It’s also a very bright and punchy delivery, despite the lack of HDR. As Will and his dad cross the snowy peaks of their new home planet in the very first episode, there’s a fantastic pure gleam from the snow that pops from the screen.
As long as you avoid the Vivid preset and stick with Natural instead, colours are pretty good, too. There’s a slight lack of subtlety and sophistication to the shading, with some obvious gradients and even banding at times, but the overall balance is good, with vibrancy when it’s called for (in the flames of the forest fire, for example), but also general authenticity and realism.
It’s not all good news, though, and while the brightness of the presentation is exciting, black depth is rather lacking and a fair amount of detail is clipped out of bright highlights, such as the clouds in a bright sky and the lights of a ship’s interior. At times, the image can look a bit washed out – very bright, but a little lacking in contrast and three-dimensionality.
Switching to Guardians Of The Galaxy Vol. 2, that slightly washed out and flat presentation remains, with objects and characters standing out from backgrounds less than they should. There’s also a bit of softness to the picture that robs the fields in the opening shot of their texture, and the gold cities of the Sovereign planet of their channels and edges. Motion, while broadly good, occasionally exhibits a bit of judder and blur that the iPad Air largely keeps in check.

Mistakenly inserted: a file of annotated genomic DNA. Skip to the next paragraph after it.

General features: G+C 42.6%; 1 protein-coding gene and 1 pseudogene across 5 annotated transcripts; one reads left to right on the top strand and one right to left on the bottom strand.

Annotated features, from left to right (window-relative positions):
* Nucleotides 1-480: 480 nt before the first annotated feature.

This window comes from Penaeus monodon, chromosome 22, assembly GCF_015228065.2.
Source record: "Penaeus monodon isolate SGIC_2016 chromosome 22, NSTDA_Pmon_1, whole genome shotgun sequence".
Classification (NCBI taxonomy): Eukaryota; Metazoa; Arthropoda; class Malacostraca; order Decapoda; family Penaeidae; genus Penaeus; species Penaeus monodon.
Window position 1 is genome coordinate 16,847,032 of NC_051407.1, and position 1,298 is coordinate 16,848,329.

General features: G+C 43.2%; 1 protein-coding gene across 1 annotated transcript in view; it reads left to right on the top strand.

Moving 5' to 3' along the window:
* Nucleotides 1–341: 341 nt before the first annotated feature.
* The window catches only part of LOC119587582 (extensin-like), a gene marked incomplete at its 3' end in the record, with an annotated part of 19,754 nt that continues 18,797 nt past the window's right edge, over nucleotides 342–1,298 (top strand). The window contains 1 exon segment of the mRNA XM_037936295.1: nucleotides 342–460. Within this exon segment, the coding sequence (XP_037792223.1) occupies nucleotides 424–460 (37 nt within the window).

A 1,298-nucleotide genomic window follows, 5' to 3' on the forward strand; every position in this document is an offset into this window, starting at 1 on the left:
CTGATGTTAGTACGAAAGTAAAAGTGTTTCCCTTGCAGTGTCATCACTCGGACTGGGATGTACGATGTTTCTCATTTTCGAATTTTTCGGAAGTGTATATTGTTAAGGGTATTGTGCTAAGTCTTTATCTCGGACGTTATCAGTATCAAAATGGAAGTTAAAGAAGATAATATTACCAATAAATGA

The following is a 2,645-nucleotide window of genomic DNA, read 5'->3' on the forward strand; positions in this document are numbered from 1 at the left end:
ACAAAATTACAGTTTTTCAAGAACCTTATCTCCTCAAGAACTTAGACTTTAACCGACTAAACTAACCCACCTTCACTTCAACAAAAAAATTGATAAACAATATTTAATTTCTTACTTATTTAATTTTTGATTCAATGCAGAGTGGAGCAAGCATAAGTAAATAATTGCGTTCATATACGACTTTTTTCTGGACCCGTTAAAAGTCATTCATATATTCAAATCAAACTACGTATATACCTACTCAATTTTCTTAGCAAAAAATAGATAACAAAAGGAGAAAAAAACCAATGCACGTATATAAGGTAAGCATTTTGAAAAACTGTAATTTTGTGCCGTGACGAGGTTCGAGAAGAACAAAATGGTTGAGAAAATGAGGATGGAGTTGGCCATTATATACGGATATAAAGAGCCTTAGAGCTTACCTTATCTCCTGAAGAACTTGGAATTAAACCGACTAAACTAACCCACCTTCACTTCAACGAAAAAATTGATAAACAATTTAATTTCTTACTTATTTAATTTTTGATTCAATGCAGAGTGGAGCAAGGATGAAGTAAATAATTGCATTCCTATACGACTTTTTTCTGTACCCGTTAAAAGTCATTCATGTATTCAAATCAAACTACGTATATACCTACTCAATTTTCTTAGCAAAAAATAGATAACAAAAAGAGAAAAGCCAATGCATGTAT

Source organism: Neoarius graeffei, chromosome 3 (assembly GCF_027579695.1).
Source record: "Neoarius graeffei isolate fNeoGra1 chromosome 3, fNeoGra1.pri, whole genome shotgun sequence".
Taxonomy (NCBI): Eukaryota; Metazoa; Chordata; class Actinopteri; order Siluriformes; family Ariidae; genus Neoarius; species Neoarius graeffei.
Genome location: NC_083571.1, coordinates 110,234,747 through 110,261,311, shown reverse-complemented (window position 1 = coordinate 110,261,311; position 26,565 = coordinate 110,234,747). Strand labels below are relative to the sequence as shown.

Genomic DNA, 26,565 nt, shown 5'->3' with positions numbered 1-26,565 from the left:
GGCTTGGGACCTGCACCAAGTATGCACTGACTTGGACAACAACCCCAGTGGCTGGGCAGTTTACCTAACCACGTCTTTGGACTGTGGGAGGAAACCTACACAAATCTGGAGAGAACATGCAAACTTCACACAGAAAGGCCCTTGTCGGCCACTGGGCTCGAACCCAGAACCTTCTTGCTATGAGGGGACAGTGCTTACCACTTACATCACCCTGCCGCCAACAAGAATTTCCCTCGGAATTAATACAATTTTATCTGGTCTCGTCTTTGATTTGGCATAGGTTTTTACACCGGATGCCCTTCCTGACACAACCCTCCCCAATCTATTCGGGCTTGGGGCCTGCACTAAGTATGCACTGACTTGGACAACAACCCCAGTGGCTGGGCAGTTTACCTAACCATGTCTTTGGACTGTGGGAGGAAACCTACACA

The Galaxy Tab S7 FE’s sound is really quite impressive by prevailing tablet standards, particularly when it comes to movies. Sticking with Guardians Of The Galaxy Vol. 2, there’s surprising width to the soundstage and even a good sweep as ships fly across the screen. The spaciousness doesn’t come without directness, and voices are well projected and clear, even as the action builds.
The Samsung goes loud, too, but it’s always got dynamic headroom available, and it gamely steps into another gear at the point that other tablets, the iPad Air included, have reached their limit and flattened out. A little more bass weight wouldn’t go amiss and there’s occasionally a hint of brightness, but for movie sound, delivered by the speakers, the Samsung barely puts a foot wrong.